Bees on Guard! - Protecting Humans and Elephants

Are you obsessed with bees? Our Citizen Science Project produces baseline data on the health of African Honey Bees using recording devices buried deep within the hives. Or are you just infatuated by elephants?

 Either way we need your help.
Elephants are breathtakingly magnificent animals but also enormously destructive, putting themselves at risk from the farmers whose crops they raid.  This is where bees, tiny as they are, are an ally.  As well as pollinating crops and producing honey, their fierce stings drive away crop-raiding elephants.   Farmer-beekeepers build “beehive” fences to guard their fields from elephants, reducing elephant mortality from humans. 
But to be optimal deterrents the colonies need to be healthy and active and this requires effective apiary management. The ferociousness that makes these bees such extraordinary guards, also makes them tough to care for, and the expense of the equipment and training required for safe apiary management is often out of reach for our farmer-beekeepers. The result is weak fences and more elephant deaths.
But the costs that are so high for our farmer-beekeepers may be within your reach!

By helping farmer-beekeepers in Uganda to build beehive fences full of healthy, active bee colonies, you can help collect the data needed to conserve bees and protect the elephants of Kibale National Park!
  • $42 provides a new bee suit
  • $6 means a new pair of gloves
  • $13 equals a new pair of gumboots
  • $12 provides a high-quality smoker
  • $150 means 3 farmer-beekeepers can travel to and participate in a day-long apiary management workshop
  • $4.50 equals internet access for 1 farmer-beekeeper's data collection for a month
  • $27 provides the sugar and "bee drinker" to supplement-feed an apiary through the cold, rainy season
  • $14 covers a week of transport out to and around remote hives
Please let us know which equipment you would like to provide or if you would like to sponsor all or part of a workshop, and we will include a photo of your equipment in use or from the workshop you made possible in our "thank you!" note back to you!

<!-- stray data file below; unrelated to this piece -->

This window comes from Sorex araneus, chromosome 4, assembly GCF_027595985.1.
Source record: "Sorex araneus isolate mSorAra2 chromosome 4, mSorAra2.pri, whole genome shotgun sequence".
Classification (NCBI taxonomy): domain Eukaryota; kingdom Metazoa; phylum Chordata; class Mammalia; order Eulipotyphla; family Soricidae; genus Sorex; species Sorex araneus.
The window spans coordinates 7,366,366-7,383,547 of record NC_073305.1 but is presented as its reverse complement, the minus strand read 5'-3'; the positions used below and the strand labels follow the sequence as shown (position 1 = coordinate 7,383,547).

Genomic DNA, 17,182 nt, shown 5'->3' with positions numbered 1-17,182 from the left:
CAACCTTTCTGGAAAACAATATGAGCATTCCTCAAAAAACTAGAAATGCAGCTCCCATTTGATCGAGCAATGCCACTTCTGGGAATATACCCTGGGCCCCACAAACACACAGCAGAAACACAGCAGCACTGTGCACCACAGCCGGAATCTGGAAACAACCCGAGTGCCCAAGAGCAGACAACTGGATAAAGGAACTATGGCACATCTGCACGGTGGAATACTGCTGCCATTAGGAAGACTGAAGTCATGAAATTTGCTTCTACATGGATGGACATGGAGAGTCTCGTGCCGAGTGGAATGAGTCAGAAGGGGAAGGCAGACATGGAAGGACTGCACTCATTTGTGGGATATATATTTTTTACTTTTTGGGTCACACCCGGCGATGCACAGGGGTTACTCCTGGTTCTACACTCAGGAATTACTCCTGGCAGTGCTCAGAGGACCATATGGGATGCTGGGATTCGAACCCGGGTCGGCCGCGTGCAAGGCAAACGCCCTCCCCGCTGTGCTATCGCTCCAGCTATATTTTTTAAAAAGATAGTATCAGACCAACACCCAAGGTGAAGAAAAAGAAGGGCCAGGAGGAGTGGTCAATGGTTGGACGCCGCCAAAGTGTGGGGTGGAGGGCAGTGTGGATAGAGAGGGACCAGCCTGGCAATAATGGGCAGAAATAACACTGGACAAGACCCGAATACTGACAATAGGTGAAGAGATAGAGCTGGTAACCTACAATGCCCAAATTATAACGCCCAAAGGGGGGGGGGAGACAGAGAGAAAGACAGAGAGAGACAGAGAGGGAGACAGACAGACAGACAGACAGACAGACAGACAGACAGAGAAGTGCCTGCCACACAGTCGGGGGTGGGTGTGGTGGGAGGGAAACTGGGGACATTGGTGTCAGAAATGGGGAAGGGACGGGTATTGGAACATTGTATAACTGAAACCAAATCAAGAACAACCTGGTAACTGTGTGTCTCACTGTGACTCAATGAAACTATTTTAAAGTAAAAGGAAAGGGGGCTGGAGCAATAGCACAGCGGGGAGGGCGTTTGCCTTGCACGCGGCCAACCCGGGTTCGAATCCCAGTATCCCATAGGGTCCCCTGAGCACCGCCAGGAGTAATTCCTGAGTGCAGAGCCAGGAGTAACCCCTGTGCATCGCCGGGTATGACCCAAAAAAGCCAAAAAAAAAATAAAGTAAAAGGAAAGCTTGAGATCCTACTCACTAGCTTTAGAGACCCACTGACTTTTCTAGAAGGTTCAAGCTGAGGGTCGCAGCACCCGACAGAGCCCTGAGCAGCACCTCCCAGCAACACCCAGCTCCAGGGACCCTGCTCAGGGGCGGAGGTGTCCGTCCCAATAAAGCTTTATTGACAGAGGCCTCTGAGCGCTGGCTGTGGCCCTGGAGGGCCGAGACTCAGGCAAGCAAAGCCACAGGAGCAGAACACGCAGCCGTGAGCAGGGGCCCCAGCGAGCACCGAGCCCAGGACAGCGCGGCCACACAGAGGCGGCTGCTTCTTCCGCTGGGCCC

Farmer-beekeepers prepare sugar water to feed the bees through the chilly, rainy season when bees are less likely to forage and colonies can become weak.  Likely because of climate change, we have seen extended rainy seasons over the past several years, which can have a profound impact on bee health.

"Bee drinkers" in action!

And to follow our data collection - all of it is open source! - please check us out on BroodMinders' BeeCounted worldwide map (we're the currently the only project in Africa!) and under "kasiisibees " on iNaturalist.

We would like to acknowledge the extraordinary beekeepers of the Busiriba Beekeeping and Conservation Association and Conservation to Coexist and to offer heartfelt gratitude to our partners in this project:  The National Geographic Society , the Oklahoma City Zoo , the Akron Zoo , and BroodMinder .
Since 1997, The Kasiisi Project, through our Kibale Forest Schools Program, has supported the conservation of Uganda’s Kibale National Park by helping communities protect and steward their lands, waters and wildlife. Founded initially as a link between the research-based Kibale Chimpanzee Project and the local community, the Kasiisi Project now works with several research groups in and around the Park to address issues critical for the survival of the forest and to support the local communities.


Marianne Staniunas
Boston, MA
The Kasiisi Project, Inc.
Registered nonprofit
Donations are typically 100% tax deductible in the US.

Your easy, powerful, and trusted home for help

  • Easy

    Donate quickly and easily.

  • Powerful

    Send help right to the people and causes you care about.

  • Trusted

    Your donation is protected by the  GoFundMe Giving Guarantee.